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Highlights of The Road Trip (by the numbers)

Andre on a boat. acnatta/FlickrIt only hit me this weekend that my recent journey was the closest thing I’d come to having a vacation since I left Main Street Birmingham in 2007.

That’s a long time.

It’s not to say that I haven’t traveled and had some fun adventures along the way, but most times those trips have had more to do with the ever-changing direction my career’s taken in recent years. It hasn’t been easy to disconnect from work (when it’s been there) – especially when it can be done from anywhere.

This helped serve as a necessary reminder of how easy it can be to get lost in the bubble and get dragged into a routine that can make it hard to recharge – and how simple it can be to disconnect for the right reasons.

I’ve become a data person and looking at the numbers, I did a lot during this trip:

How badly did I need to get away? Duane (my AirBnB host in Boston) felt it necessary to remind me to have fun. When I landed at Logan, I was there for business – at least mentally. A few hours later sitting in Fenway, I remembered how much fun life can be when you let yourself escape.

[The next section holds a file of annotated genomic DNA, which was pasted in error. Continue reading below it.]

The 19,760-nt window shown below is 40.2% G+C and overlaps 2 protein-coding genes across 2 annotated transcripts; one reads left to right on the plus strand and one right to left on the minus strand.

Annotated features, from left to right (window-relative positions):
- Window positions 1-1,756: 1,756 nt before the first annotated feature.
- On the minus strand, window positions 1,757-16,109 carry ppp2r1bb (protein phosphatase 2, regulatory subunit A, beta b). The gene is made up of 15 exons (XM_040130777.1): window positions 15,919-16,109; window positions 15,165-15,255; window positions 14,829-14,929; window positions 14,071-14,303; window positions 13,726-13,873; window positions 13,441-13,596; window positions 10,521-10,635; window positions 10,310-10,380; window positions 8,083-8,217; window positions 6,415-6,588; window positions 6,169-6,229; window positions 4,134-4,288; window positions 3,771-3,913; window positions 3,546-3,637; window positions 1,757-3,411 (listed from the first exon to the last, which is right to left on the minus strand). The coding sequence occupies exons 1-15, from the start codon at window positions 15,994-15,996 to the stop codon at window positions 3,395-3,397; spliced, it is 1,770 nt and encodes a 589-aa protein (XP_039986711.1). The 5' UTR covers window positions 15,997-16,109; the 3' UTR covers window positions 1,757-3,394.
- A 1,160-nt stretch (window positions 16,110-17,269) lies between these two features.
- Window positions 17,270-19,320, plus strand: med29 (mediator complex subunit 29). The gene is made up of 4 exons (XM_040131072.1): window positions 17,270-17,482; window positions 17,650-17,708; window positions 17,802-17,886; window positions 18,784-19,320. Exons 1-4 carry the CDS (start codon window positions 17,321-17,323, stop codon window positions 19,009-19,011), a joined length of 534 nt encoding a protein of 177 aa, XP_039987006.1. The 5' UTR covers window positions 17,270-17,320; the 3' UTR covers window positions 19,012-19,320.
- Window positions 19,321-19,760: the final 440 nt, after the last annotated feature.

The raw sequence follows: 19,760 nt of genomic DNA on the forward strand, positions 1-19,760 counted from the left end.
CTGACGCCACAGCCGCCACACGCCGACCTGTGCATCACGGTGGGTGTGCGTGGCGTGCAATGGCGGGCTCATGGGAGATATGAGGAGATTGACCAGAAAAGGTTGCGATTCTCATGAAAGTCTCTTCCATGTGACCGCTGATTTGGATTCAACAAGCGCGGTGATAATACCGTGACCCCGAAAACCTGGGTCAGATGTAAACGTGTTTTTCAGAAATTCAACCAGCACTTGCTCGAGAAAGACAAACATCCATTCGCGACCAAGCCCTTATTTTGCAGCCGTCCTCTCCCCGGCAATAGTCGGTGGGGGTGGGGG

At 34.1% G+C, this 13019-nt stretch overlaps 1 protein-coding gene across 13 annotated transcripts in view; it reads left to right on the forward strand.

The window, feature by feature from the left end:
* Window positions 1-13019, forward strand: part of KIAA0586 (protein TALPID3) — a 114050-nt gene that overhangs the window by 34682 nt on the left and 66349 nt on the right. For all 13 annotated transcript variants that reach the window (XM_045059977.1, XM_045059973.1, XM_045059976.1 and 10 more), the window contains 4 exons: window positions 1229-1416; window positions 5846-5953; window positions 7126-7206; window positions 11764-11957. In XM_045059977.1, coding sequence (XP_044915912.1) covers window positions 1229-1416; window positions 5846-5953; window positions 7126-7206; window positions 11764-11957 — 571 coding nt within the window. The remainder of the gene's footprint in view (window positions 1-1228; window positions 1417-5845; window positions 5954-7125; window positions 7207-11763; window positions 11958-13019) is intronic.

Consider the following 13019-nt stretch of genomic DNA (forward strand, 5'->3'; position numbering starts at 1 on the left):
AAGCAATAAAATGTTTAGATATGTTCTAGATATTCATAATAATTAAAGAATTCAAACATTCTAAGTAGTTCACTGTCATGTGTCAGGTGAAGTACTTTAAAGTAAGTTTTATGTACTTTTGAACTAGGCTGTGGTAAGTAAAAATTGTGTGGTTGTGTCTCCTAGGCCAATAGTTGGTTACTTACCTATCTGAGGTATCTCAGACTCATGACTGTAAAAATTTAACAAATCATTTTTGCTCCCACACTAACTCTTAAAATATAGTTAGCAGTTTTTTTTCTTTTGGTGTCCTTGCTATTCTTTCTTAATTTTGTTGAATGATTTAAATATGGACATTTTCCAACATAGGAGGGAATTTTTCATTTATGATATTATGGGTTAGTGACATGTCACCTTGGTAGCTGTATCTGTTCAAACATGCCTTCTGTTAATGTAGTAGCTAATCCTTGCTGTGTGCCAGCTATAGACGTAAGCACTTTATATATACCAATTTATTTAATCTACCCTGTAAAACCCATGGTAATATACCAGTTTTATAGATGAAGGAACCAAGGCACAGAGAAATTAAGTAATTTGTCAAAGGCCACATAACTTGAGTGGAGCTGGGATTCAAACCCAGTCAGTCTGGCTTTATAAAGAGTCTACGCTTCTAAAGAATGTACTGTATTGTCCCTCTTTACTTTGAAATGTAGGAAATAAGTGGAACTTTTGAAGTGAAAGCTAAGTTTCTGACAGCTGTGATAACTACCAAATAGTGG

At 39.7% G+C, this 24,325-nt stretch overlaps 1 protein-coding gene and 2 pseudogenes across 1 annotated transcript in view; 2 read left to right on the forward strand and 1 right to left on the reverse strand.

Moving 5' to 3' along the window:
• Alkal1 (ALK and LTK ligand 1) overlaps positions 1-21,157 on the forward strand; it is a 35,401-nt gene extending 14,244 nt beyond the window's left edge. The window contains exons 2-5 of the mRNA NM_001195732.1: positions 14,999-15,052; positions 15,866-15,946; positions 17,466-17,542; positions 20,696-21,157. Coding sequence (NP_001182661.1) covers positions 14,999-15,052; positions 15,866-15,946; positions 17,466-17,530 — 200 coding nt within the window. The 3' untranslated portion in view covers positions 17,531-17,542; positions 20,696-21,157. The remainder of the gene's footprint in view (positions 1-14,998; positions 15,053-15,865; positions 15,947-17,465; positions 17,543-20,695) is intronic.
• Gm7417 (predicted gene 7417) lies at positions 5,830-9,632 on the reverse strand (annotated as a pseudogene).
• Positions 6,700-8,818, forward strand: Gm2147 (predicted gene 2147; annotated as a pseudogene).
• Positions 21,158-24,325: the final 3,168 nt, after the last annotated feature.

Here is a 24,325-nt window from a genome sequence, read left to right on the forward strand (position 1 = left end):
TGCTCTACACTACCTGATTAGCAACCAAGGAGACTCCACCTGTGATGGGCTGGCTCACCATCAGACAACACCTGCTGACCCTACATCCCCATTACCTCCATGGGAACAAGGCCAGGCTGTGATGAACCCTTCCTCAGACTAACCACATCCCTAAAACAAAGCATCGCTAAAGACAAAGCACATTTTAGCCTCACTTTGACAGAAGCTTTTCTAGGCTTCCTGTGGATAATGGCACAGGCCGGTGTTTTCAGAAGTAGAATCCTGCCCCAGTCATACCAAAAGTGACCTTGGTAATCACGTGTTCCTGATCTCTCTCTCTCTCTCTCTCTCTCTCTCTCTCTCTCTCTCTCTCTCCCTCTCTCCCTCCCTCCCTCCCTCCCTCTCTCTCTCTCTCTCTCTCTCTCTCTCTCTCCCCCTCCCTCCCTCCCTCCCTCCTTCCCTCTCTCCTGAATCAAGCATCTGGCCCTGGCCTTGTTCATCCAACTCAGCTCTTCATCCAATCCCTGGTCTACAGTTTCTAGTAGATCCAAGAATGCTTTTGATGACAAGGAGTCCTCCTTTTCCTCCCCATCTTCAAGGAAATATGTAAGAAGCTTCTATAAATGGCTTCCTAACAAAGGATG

I found myself enjoying a side effect of having a Palm Pre that doesn’t like to hold a charge – you can’t easily be reached. It also means you can just wander around and hope for the best – including a place that will actually let you plug your phone in long enough to make a call or send a text when absolutely necessary. It was a big part in being able to process everything I learned while I was out on the road.

It’s not that I don’t try to disconnect when I’m here in town; it’s the idea that I’ve let too many voices influence how and why I do what I do instead of my own (and those with other agendas). It just means that I need to be making an even more conscious effort to enjoy those disconnected moments than I was before – that and the need to find more ways to enjoy life disconnected with limited resources. I stopped worrying about missing things a while ago; now I’ve gotten better about not worrying about what others think about that choice.

Speaking of limited resources, I can’t wrap up without saying one huge digital “thank you!” to Michele McLellan, The Patterson Foundation, ONA, Bill McMullen, Alice Platt, Jessica Murray & my brother for making the two-week decompression possible.

I’m just wondering if you’ve already discovered the joy of disconnecting from the information stream – or if there’s something I’m missing…

Cheers.

Photo: André on a boat. acnatta/Flickr.
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